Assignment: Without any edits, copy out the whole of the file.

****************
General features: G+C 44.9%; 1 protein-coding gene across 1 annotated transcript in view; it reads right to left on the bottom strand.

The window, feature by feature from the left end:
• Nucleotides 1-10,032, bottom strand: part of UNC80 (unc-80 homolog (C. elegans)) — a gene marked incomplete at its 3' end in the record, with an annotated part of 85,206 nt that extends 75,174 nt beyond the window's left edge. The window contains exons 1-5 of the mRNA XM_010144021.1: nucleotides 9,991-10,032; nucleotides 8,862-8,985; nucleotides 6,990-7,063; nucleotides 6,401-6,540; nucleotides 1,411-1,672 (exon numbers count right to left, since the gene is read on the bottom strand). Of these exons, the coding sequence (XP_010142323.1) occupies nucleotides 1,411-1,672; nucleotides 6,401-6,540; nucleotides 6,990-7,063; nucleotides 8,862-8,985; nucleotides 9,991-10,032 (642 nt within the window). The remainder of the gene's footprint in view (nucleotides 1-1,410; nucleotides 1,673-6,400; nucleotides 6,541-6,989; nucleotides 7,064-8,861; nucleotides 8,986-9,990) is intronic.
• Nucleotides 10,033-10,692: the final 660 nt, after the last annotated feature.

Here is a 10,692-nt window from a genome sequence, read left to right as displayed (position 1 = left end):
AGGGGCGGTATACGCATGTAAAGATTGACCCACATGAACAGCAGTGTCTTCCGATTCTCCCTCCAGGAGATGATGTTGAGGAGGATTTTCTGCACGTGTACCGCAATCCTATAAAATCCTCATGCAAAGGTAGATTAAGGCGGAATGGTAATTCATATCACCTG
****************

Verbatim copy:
General features: G+C 44.9%; 1 protein-coding gene across 1 annotated transcript in view; it reads right to left on the bottom strand.

The window, feature by feature from the left end:
• Nucleotides 1-10,032, bottom strand: part of UNC80 (unc-80 homolog (C. elegans)) — a gene marked incomplete at its 3' end in the record, with an annotated part of 85,206 nt that extends 75,174 nt beyond the window's left edge. The window contains exons 1-5 of the mRNA XM_010144021.1: nucleotides 9,991-10,032; nucleotides 8,862-8,985; nucleotides 6,990-7,063; nucleotides 6,401-6,540; nucleotides 1,411-1,672 (exon numbers count right to left, since the gene is read on the bottom strand). Of these exons, the coding sequence (XP_010142323.1) occupies nucleotides 1,411-1,672; nucleotides 6,401-6,540; nucleotides 6,990-7,063; nucleotides 8,862-8,985; nucleotides 9,991-10,032 (642 nt within the window). The remainder of the gene's footprint in view (nucleotides 1-1,410; nucleotides 1,673-6,400; nucleotides 6,541-6,989; nucleotides 7,064-8,861; nucleotides 8,986-9,990) is intronic.
• Nucleotides 10,033-10,692: the final 660 nt, after the last annotated feature.

Here is a 10,692-nt window from a genome sequence, read left to right as displayed (position 1 = left end):
AGGGGCGGTATACGCATGTAAAGATTGACCCACATGAACAGCAGTGTCTTCCGATTCTCCCTCCAGGAGATGATGTTGAGGAGGATTTTCTGCACGTGTACCGCAATCCTATAAAATCCTCATGCAAAGGTAGATTAAGGCGGAATGGTAATTCATATCACCTG